Saturday, January 10, 2015

Grey Squirrel

Cute little darling or tree rat?

Depends on your attitude to introduced species or your fondness of our indigenous red squirrel Sciurus vulgaris. 

Eastern grey squirrels, Sciurus carolinensis, were introduced from the Eastern USA on several occasions from 1876 to 1929 (Oliver Rackham - The History of the Countryside). Up until that time the red squirrel was the only one you'd have come across. I would be confident to bet that fewer than 1% of people have seen a red squirrel in the wild in the last ten years.

They are in the same phylum and class as us (mammals) but a different order: Rodentia. The family is Sciuridae which contains about 250 species, and the name comes from the ancient greek meaning 'shadow tailed'.

Under English law, if a grey squirrel is trapped it may not be released but must be 'humanely destroyed'. The reasons for the extirpation of the red by the grey are still debated. The grey is more omnivorous than the red, which means it is less likely to suffer food shortages. It is also a carrier of a virus which makes the red squirrels very poorly. It is bigger than the red and could beat it in paw-to-paw combat. But there are anomalies in its spread that mean there must be other ecological mechanisms involved.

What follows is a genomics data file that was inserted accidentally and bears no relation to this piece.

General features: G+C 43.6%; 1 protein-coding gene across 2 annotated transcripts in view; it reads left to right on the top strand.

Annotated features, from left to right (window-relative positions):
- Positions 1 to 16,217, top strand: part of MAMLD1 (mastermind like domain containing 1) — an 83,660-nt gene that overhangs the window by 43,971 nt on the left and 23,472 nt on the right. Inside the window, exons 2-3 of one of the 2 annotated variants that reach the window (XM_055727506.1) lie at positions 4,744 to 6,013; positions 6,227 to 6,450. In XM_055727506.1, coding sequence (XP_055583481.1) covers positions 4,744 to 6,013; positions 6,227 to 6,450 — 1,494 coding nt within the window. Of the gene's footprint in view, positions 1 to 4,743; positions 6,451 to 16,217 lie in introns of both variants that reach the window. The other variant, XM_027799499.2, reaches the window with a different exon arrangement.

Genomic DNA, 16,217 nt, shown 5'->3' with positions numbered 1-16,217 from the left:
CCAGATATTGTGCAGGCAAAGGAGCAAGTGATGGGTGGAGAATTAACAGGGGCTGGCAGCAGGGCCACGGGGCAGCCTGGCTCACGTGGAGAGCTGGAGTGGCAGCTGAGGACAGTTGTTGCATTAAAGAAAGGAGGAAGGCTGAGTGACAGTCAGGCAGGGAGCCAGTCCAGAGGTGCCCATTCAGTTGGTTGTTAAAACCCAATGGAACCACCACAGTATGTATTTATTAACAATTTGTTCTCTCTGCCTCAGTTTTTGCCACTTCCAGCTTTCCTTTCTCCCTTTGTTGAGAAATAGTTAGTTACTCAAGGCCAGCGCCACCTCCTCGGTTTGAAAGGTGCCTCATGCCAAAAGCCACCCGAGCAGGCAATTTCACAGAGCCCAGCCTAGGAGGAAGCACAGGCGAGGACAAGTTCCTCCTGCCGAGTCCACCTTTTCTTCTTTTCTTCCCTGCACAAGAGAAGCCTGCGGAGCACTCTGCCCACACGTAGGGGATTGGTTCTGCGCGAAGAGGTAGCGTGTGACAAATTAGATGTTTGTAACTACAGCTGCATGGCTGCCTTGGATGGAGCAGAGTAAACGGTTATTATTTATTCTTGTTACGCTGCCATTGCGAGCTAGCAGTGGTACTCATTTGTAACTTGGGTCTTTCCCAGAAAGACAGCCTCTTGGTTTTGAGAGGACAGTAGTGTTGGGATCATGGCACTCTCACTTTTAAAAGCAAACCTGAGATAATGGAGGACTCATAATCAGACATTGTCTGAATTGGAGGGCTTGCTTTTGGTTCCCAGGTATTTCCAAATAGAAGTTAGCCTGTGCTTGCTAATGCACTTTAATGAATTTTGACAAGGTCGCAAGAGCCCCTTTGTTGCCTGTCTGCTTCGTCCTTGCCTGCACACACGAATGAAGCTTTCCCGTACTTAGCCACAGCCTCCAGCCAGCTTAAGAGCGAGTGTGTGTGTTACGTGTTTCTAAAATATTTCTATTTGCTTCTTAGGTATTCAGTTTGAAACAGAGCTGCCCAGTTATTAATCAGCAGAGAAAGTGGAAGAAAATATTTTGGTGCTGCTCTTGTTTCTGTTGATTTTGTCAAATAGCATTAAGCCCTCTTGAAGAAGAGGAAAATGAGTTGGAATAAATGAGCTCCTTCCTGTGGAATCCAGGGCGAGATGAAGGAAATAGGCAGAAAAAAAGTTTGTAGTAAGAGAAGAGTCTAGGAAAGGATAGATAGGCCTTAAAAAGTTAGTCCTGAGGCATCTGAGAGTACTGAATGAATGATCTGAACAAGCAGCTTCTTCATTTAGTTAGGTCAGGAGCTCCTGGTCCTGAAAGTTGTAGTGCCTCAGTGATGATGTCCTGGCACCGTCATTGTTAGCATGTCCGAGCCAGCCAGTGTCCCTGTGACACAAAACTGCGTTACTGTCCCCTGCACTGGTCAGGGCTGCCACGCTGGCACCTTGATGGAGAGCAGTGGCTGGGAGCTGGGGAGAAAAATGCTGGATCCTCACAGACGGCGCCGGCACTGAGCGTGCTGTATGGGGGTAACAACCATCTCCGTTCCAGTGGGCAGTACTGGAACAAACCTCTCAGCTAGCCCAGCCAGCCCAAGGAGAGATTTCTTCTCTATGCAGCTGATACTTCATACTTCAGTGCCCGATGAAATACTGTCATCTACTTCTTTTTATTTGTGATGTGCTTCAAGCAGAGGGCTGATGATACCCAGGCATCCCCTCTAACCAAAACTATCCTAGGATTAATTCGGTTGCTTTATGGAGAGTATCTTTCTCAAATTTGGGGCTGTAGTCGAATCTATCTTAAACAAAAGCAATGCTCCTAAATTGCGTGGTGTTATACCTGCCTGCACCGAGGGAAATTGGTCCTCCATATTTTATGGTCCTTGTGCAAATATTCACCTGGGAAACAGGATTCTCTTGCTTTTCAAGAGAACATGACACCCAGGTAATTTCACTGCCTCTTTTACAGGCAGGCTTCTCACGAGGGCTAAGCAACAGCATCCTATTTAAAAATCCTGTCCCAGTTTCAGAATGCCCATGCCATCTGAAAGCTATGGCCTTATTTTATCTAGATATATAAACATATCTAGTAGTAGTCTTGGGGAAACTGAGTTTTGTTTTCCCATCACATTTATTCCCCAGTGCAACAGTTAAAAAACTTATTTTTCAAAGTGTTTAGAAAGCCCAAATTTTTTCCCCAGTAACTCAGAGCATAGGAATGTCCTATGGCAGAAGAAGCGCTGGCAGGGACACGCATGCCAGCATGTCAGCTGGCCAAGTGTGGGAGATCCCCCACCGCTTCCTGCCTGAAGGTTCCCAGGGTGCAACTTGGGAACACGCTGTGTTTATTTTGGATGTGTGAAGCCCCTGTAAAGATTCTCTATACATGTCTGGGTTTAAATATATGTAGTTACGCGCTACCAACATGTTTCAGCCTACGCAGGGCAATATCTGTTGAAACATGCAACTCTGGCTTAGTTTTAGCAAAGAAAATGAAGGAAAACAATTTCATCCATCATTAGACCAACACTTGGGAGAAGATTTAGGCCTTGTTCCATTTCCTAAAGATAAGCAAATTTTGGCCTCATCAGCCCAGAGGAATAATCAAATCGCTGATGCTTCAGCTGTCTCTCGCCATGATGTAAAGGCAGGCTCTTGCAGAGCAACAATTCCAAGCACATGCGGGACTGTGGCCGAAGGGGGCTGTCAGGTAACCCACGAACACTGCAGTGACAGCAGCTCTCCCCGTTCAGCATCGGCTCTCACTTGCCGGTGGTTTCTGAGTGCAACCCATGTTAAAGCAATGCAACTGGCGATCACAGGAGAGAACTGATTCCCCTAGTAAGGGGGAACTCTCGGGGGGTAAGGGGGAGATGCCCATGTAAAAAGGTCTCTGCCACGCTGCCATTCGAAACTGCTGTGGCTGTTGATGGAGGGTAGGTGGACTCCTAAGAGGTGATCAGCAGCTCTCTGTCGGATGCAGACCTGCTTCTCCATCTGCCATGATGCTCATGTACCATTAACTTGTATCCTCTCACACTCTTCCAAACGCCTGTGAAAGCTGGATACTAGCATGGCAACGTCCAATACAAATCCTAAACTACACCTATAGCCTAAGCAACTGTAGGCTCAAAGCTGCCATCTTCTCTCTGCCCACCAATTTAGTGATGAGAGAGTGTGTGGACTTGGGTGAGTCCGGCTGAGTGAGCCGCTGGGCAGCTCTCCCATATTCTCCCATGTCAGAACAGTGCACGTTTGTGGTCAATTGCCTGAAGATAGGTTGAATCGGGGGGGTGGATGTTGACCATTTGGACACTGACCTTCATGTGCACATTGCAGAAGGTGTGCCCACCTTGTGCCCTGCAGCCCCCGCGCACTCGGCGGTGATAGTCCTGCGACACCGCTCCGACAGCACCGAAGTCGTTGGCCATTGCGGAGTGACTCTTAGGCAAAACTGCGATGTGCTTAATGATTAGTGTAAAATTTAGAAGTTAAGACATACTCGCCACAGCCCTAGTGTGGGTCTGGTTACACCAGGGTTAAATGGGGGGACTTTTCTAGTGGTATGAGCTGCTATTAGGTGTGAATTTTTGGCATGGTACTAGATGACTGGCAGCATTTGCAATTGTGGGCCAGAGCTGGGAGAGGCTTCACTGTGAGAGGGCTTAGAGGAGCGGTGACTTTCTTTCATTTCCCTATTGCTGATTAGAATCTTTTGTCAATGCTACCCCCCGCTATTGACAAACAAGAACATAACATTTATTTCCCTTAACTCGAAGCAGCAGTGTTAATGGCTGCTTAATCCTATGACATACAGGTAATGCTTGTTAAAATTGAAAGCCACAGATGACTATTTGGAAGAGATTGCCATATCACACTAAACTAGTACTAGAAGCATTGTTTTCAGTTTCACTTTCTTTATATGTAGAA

The other interesting thing about squirrels is that they are masters of deception. They cache several thousand items of food each season, usually by burying in the ground. However, if they are being 'watched' by a rival (of the same species or another after the same foodstuff) they will pretend to bury it, whilst in fact hiding it in their mouths and burying it later out of sight of the rival. Or if the rival is unable to climb trees, they will hide it up in a tree. This behaviour begs questions about consciousness and the theory of mind. Discuss.

The large nests that they build in trees are called dreys.
Post a Comment